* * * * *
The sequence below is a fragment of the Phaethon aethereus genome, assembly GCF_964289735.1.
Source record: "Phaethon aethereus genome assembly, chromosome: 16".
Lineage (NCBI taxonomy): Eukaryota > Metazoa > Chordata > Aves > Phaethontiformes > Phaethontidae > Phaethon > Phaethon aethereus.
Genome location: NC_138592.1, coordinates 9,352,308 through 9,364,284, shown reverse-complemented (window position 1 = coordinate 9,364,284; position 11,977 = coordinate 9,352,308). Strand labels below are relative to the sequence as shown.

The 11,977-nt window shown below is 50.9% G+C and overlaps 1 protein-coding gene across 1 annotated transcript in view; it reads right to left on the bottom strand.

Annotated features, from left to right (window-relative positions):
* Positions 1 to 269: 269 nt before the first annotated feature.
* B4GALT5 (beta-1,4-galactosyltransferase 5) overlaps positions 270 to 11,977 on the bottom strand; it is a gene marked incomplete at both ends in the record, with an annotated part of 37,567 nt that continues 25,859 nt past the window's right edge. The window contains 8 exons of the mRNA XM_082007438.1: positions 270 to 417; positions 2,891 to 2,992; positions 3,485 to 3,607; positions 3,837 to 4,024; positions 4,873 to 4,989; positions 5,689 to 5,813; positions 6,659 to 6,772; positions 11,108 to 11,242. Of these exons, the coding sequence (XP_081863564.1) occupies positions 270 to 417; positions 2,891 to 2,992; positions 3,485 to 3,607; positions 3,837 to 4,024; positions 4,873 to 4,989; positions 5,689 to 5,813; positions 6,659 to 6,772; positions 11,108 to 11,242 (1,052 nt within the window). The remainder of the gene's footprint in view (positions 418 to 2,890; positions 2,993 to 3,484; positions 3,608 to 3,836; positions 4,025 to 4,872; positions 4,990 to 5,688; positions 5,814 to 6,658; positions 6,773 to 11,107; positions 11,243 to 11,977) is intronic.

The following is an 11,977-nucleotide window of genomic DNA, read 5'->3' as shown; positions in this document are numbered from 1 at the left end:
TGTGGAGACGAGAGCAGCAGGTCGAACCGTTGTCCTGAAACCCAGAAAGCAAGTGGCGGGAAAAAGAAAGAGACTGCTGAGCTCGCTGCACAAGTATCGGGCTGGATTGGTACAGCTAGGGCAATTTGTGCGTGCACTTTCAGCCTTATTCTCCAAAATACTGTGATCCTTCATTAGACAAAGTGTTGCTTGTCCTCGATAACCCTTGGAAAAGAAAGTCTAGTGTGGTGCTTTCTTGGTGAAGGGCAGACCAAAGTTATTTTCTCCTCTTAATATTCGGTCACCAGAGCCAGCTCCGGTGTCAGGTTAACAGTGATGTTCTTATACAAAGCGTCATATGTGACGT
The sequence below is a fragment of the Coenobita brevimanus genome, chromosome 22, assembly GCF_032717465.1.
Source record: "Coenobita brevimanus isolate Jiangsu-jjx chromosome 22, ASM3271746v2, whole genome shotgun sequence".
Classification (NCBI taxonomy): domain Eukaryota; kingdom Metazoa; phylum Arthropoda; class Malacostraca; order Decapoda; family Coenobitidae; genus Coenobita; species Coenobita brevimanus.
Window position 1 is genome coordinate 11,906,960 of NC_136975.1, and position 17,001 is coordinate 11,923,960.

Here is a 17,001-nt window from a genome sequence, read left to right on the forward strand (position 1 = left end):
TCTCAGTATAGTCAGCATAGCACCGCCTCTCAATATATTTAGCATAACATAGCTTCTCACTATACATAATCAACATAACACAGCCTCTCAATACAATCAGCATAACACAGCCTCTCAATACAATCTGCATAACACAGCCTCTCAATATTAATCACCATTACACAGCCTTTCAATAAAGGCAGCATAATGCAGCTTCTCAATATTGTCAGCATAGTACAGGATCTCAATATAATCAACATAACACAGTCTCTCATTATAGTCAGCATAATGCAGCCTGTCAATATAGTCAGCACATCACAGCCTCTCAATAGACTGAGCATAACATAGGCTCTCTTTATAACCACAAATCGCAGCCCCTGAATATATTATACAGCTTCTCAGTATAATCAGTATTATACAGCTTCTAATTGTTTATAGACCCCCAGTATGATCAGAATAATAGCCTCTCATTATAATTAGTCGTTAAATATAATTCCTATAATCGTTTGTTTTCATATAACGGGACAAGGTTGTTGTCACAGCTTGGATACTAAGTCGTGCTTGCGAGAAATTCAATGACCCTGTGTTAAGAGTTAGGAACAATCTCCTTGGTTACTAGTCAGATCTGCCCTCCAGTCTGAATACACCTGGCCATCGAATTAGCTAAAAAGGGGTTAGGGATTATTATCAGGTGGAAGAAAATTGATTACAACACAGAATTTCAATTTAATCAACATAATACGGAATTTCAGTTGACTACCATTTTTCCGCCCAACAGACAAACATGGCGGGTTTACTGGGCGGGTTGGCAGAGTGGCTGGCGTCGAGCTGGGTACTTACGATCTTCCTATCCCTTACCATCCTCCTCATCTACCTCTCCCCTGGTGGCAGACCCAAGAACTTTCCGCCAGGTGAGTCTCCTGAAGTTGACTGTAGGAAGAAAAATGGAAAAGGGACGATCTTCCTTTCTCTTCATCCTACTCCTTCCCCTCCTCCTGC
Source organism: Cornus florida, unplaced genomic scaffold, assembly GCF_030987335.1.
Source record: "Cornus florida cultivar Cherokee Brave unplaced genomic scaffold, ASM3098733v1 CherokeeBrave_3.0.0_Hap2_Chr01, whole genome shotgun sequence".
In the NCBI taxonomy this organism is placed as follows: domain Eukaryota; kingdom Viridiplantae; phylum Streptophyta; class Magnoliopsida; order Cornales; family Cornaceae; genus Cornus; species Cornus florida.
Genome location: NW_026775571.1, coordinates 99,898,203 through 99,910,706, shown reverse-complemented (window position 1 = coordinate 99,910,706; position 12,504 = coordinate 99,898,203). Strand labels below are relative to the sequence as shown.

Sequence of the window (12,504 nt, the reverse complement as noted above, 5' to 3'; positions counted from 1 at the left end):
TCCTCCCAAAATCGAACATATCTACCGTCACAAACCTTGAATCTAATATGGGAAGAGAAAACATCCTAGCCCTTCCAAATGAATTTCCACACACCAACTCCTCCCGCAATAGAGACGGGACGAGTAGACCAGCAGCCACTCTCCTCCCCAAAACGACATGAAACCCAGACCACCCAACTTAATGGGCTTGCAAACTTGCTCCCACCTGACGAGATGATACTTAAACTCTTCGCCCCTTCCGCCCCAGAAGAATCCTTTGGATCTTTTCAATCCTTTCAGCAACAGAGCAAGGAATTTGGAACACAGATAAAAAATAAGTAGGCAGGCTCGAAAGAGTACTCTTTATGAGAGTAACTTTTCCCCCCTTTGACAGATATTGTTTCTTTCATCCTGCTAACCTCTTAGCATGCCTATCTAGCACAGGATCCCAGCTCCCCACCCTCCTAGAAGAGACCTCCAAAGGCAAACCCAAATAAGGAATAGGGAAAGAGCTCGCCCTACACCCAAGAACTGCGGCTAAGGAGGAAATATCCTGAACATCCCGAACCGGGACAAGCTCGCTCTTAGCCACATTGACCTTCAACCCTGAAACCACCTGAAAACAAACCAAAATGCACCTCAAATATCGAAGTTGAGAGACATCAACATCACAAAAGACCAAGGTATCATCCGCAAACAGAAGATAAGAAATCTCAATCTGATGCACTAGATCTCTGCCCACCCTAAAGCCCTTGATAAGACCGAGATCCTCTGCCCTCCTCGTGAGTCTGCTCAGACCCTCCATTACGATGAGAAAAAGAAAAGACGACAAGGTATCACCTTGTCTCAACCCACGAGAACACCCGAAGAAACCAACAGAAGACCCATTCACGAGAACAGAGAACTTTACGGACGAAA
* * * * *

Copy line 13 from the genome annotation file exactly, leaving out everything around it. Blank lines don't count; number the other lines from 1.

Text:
Classification (NCBI taxonomy): domain Eukaryota; kingdom Metazoa; phylum Arthropoda; class Malacostraca; order Decapoda; family Coenobitidae; genus Coenobita; species Coenobita brevimanus.